Nobody should ever have to hide their smile because dental care is too expensive.

Everyone deserves a healthy smile, no matter our race or what insurance we can afford. But, because of racism in our healthcare system and expensive out-of-pocket costs, not everyone in Washington gets the same access to dental care. Many in Washington state are left to choose between adding debt or losing their smile.

Lily’s Story

Headshot of Lily

Lily, a community member in Seattle, knows firsthand how difficult it is to find dental care when living on a low income. As she shared in an interview, she was unable to access routine dental care for years.

Read Lily’s full story.

There are simply not enough dental providers who can – or are willing to – see patients covered by Medicare, Apple Health, or with no dental insurance, forcing us to travel long distances to find care, or more often, simply go without.

Ensuring that everyone in Washington can get the care we need from a provider who understands our background and unique needs requires multiple solutions led by and centered around the needs of communities with the least access to dental care.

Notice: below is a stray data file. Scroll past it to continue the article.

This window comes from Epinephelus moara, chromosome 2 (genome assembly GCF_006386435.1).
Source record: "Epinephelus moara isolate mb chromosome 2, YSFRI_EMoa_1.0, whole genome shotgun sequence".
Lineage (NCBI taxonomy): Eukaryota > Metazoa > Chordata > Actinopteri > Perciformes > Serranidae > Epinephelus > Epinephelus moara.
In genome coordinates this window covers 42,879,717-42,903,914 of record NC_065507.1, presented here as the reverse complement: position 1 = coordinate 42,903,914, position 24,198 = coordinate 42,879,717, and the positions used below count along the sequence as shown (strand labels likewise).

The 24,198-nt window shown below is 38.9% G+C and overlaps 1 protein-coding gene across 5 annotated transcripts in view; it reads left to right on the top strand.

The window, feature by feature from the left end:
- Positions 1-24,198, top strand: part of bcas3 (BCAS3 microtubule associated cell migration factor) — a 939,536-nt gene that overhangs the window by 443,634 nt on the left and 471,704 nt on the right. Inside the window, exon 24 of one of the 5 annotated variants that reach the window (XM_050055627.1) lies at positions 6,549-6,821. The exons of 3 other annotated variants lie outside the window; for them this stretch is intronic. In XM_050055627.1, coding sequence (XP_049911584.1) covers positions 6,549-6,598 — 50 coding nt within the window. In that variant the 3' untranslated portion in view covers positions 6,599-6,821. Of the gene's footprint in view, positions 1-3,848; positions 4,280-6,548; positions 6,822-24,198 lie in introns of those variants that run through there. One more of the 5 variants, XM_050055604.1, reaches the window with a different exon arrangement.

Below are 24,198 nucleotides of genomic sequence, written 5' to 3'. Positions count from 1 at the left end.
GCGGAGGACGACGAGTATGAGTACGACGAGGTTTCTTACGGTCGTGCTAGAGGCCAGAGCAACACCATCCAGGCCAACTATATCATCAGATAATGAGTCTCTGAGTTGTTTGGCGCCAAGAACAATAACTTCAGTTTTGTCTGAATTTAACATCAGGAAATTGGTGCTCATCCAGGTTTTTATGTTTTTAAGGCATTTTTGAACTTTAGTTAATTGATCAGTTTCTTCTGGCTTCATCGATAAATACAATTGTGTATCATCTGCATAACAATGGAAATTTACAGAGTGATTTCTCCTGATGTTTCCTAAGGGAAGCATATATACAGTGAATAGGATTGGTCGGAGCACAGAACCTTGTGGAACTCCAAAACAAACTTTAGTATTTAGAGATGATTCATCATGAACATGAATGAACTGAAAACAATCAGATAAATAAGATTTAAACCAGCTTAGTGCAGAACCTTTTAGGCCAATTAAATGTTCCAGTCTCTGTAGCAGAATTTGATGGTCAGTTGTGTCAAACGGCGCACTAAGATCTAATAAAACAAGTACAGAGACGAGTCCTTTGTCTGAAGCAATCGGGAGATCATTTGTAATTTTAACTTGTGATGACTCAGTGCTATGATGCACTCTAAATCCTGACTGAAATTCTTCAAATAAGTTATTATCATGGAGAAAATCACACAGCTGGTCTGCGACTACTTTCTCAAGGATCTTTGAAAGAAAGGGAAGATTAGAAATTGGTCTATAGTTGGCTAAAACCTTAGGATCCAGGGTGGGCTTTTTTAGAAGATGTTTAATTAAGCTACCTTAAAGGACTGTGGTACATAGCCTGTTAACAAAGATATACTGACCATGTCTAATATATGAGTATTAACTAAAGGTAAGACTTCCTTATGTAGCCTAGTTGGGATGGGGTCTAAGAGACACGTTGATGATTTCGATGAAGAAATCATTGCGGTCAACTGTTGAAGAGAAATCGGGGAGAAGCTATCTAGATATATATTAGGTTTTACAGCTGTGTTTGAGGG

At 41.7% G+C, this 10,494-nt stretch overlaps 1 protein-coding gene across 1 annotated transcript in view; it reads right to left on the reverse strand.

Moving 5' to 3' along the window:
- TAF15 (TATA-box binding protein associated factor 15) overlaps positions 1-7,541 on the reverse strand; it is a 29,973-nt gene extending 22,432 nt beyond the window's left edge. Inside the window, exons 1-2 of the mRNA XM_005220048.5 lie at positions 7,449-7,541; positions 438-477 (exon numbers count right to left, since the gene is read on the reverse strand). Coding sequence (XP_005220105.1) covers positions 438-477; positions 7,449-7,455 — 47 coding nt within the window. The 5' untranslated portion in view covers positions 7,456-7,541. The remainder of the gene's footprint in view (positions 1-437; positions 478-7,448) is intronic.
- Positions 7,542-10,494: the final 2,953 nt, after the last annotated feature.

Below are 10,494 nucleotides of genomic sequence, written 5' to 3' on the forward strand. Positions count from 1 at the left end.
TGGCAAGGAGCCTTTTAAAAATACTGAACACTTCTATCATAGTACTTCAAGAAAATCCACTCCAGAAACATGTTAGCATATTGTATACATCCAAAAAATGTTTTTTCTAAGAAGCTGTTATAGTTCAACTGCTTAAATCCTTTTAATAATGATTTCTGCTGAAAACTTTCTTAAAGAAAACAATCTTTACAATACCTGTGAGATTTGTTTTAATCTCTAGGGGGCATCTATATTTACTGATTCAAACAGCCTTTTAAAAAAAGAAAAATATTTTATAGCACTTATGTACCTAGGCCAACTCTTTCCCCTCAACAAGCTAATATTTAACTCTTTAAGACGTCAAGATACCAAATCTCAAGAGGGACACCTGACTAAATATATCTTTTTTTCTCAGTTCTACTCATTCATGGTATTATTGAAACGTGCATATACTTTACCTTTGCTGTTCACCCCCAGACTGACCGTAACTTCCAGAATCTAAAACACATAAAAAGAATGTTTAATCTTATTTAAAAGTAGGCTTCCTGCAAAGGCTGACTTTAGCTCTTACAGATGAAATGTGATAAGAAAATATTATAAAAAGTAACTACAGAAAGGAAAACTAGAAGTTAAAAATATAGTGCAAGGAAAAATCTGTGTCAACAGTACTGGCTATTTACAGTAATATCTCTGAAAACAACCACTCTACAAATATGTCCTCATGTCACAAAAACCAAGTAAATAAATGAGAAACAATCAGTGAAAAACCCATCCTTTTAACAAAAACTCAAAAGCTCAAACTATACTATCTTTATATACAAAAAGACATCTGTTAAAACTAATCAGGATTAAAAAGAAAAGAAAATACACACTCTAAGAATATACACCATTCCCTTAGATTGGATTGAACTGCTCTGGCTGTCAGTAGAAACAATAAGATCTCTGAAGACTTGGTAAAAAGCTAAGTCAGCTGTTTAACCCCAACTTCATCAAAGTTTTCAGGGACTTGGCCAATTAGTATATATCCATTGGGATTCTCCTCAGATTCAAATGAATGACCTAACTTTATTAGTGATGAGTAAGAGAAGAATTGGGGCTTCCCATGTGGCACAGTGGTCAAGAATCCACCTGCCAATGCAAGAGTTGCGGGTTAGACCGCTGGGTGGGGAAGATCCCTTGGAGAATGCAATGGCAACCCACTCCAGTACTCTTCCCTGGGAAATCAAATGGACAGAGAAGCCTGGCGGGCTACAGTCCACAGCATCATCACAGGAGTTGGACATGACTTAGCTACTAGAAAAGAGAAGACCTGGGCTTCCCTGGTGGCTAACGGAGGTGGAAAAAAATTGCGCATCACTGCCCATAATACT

Dental Therapy

Dental Therapy is an innovative model of care developed by tribes in the Pacific Northwest to meet the unique needs of each community and to help repair harm caused by medical institutions. Dental Therapists work under the supervision of dentists to provide high-quality preventative dental care. This model creates a more affordable pathway to quality employment in the healthcare field so that dental therapists can provide care to the community they grew up in.

What We’re Doing About It

Poverty Action supports multiple solutions that center and are led by communities with the least access to dental care.

  • Allow dental therapists to provide care statewide;
  • Expand affordable and equitable opportunities for dental education for people from communities with limited access to be able to become dental providers who can work in the community they grew up in;
  • And create incentive programs to encourage dentists to see more uninsured patients or those covered by public insurance like Medicare and Apple Health.

In the News

Dental provider using dental tools to look in child's mouth
Public News Service Many Ways to Improve Kids’ Teeth During Children’s Dental Health Month
Headshot of Jeromy Sullivan
Kitsap Sun Proposal can bridge gaps for those who need dental care
Skagit Valley College Campus
Seattle Times Swinomish tribe, Skagit Valley College partner on new dental therapy program